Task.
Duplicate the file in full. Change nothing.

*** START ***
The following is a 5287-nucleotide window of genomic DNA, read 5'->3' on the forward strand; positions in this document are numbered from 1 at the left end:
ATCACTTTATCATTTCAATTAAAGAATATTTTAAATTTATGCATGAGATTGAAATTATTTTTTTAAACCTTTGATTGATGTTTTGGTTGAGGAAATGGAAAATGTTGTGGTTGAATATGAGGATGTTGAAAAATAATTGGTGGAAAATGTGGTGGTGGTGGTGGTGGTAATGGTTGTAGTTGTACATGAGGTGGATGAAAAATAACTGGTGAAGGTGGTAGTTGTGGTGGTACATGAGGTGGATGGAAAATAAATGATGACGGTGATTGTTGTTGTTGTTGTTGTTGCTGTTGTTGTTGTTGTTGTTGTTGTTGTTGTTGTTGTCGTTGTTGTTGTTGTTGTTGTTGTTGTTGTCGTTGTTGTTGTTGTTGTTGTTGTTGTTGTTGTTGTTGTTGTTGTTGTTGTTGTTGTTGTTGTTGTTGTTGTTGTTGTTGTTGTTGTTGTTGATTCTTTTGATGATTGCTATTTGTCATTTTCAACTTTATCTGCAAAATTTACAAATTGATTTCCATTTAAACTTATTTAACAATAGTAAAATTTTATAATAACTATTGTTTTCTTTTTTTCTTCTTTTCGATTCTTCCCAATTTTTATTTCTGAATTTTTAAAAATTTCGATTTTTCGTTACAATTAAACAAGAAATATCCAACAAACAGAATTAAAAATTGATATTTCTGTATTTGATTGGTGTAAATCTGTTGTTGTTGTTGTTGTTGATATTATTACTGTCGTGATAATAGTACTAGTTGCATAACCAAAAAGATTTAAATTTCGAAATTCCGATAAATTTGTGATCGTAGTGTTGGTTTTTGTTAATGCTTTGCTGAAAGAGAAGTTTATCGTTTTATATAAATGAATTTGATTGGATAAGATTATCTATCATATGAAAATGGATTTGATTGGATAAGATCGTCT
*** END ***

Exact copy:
The following is a 5287-nucleotide window of genomic DNA, read 5'->3' on the forward strand; positions in this document are numbered from 1 at the left end:
ATCACTTTATCATTTCAATTAAAGAATATTTTAAATTTATGCATGAGATTGAAATTATTTTTTTAAACCTTTGATTGATGTTTTGGTTGAGGAAATGGAAAATGTTGTGGTTGAATATGAGGATGTTGAAAAATAATTGGTGGAAAATGTGGTGGTGGTGGTGGTGGTAATGGTTGTAGTTGTACATGAGGTGGATGAAAAATAACTGGTGAAGGTGGTAGTTGTGGTGGTACATGAGGTGGATGGAAAATAAATGATGACGGTGATTGTTGTTGTTGTTGTTGTTGCTGTTGTTGTTGTTGTTGTTGTTGTTGTTGTTGTTGTCGTTGTTGTTGTTGTTGTTGTTGTTGTTGTCGTTGTTGTTGTTGTTGTTGTTGTTGTTGTTGTTGTTGTTGTTGTTGTTGTTGTTGTTGTTGTTGTTGTTGTTGTTGTTGTTGTTGTTGTTGATTCTTTTGATGATTGCTATTTGTCATTTTCAACTTTATCTGCAAAATTTACAAATTGATTTCCATTTAAACTTATTTAACAATAGTAAAATTTTATAATAACTATTGTTTTCTTTTTTTCTTCTTTTCGATTCTTCCCAATTTTTATTTCTGAATTTTTAAAAATTTCGATTTTTCGTTACAATTAAACAAGAAATATCCAACAAACAGAATTAAAAATTGATATTTCTGTATTTGATTGGTGTAAATCTGTTGTTGTTGTTGTTGTTGATATTATTACTGTCGTGATAATAGTACTAGTTGCATAACCAAAAAGATTTAAATTTCGAAATTCCGATAAATTTGTGATCGTAGTGTTGGTTTTTGTTAATGCTTTGCTGAAAGAGAAGTTTATCGTTTTATATAAATGAATTTGATTGGATAAGATTATCTATCATATGAAAATGGATTTGATTGGATAAGATCGTCT